NASA’s Meteoroid Environment Office witnessed the most powerful meteor strike on the moon ever recorded since the program began eight years ago.
On March 17, a meteor travelling at 90,000 kilometres per hour struck the Moon resulting in an explosion equal to five tons of TNT.
“It exploded in a flash nearly 10 times as bright as anything we’ve ever seen before”, said Bill Cooke, head of NASA’s Meteoroid Environment Office. ‘‘Anyone looking at the moon at the moment of impact could have seen the explosion, no telescope required. For about one second the impact site was glowing like a fourth-magnitude star.’’
The meteoroid weighed 88-pound (40 kg) and was 0.3 to 0.4 metres wide. Scientists estimated that the impact crater could be as wide as 66 feet (20 meters).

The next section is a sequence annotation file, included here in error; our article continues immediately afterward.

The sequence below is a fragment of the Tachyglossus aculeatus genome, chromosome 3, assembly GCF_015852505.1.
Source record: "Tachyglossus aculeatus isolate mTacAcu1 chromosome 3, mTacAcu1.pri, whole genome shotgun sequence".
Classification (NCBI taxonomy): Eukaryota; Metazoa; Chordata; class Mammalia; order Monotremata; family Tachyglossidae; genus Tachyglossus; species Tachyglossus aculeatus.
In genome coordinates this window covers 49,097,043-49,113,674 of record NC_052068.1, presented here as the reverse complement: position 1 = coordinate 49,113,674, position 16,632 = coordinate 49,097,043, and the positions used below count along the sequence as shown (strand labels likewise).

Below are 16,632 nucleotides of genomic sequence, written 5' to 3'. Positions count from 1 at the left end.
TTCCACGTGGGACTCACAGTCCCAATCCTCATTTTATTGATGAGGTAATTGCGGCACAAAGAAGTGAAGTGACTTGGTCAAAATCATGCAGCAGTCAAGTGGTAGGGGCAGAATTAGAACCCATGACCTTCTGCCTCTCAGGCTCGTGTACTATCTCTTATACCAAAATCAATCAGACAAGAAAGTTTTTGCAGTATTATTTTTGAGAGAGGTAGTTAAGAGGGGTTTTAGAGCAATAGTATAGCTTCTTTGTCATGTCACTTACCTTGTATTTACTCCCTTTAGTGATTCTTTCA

The lunar meteor strike might not have been an isolated event, as a large number of meteors were observed in Earth’s skies on the same night.
“On the night of March 17, NASA and University of Western Ontario all-sky cameras picked up an unusual number of deep-penetrating meteors right here on Earth,” Cooke added. “These fireballs were travelling along nearly identical orbits between Earth and the asteroid belt.”
“We’ll be keeping an eye out for signs of a repeat performance next year when the Earth-moon system passes through the same region of space,” says Cooke. “Meanwhile, our analysis of the March 17th event continues.”